Relative is a think tank that seeks to better imagine and create the spaces we encounter in our everyday lives – from seamlessly designed urban precincts to our favourite restaurants and retail spaces, including Broadsheet Restaurant. "Relative has co-developed strategic design thinking, place-making and concept development on several projects, often partnering with Foolscap Studio,” says director Dhiren Das. “This includes work for large public precincts such as Barangaroo and Melbourne Central, workplace design for Dentsu and Exchange co-working, retail experience concepts for Lavazza, Sensory Lab and Little Creatures and, more recently, a project for a brand in the LVMH stable."
The premise for Relative emerged around eight years ago when Das and his team identified a disconnect in the industry and sought to be the conduit between big, bold ideas and the finer points of executing them. “Often … a strategy is lost in translation through the immense complexity involved in designing, financing, developing and operating say, a large scale mixed-use precinct or a global retail expansion,” says Das. “We mediate these two worlds through an intensive process of research and strategically led design. So, at the end of the day, we might work with CEOs, developers, strategists, architects, designers, food creators, retailers, business owners and local community to align and achieve a collective goal.”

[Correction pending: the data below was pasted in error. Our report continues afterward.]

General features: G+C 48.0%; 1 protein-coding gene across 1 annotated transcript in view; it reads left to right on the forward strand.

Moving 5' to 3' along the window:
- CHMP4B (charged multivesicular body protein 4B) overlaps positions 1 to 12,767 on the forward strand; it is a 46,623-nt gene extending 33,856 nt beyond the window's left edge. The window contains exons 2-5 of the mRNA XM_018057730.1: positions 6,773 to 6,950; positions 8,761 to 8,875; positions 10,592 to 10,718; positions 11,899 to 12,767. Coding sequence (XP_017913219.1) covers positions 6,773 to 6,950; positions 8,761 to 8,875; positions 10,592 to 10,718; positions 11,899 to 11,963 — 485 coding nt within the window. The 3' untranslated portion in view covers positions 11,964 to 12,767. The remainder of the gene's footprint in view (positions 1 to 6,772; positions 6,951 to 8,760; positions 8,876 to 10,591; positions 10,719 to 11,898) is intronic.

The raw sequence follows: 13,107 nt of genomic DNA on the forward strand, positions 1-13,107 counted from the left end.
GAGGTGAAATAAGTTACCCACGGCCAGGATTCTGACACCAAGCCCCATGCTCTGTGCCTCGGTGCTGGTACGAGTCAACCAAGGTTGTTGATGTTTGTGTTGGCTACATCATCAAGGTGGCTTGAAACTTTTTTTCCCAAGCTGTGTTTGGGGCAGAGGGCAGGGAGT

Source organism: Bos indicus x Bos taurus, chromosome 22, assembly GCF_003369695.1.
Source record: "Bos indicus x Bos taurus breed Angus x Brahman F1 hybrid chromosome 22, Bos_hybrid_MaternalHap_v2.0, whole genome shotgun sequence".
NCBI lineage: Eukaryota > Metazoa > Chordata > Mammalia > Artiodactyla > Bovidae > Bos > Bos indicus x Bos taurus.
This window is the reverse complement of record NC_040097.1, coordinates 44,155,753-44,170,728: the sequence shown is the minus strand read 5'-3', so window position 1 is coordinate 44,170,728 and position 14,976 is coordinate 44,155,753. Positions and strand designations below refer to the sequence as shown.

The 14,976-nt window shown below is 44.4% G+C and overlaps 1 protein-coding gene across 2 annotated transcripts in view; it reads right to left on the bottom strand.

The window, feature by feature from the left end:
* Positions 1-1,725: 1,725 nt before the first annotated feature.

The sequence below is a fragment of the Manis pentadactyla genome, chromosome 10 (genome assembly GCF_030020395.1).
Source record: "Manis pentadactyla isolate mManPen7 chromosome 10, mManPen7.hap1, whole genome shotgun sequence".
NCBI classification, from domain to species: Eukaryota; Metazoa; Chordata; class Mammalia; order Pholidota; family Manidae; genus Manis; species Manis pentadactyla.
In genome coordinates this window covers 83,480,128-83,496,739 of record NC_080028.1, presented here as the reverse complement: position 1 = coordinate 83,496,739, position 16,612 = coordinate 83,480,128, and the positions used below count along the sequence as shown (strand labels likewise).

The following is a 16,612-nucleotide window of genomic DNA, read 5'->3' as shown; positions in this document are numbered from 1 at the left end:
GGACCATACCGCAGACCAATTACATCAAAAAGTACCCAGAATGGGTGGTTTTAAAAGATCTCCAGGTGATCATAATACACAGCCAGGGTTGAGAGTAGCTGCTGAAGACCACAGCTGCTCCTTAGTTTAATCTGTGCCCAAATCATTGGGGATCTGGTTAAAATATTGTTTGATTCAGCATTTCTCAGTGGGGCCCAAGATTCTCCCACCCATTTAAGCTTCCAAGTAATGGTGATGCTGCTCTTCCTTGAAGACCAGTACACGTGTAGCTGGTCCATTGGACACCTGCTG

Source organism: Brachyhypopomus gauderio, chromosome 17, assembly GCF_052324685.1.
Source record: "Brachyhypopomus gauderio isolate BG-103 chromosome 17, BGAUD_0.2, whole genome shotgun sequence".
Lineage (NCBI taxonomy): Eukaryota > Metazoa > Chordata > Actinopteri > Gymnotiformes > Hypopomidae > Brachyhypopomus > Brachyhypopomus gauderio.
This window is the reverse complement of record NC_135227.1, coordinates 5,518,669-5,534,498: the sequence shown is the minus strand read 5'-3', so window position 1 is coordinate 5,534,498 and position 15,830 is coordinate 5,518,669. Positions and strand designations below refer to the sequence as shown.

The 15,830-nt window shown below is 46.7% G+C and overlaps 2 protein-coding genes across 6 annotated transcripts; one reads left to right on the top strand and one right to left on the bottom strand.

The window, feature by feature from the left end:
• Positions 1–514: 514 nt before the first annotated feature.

This collaborative approach is predicated on the fact that our urban spaces are changing. “Public and private space are no longer distinct,” says Das. “People are demanding that urban spaces respond to a multitude of needs and they are asking that big brands act more like good citizens rather than machines of commerce, as was the case in the last century.”
While Relative’s projects typically operate on a much larger scale, its engagement with Broadsheet Restaurant captures its approach and its relationship to the culture of a place in a nutshell. “While a given project may have a smaller physical presence, its cultural, city-making or communication potential could be relatively large in comparison. This was one of those cases,” says Das.
The hospitality industry – the bars, cafes and restaurants that make up our cities – are great examples of spaces whose sum equals more than their parts as they take on an increasingly more significant role in our lives. And, as expectations continue to rise, those businesses that are investing time and money into “more thoughtful and community-centric design”, says Das, are the blueprint of the future. “It’s no longer a throwaway idea. Businesses large and small are identifying the need to re-imagine what they create and how they connect with people. This is what matters most in my opinion, and it’s a massive opportunity for them. Design has well and truly shifted its focus from the things you see and touch to producing ideas that bring meaning to people’s lives.”
For Das, it’s all about understanding and anticipating what people will be demanding from their urban experience in the future. “One thing is for sure,” he says, “it definitely won’t look like the past.”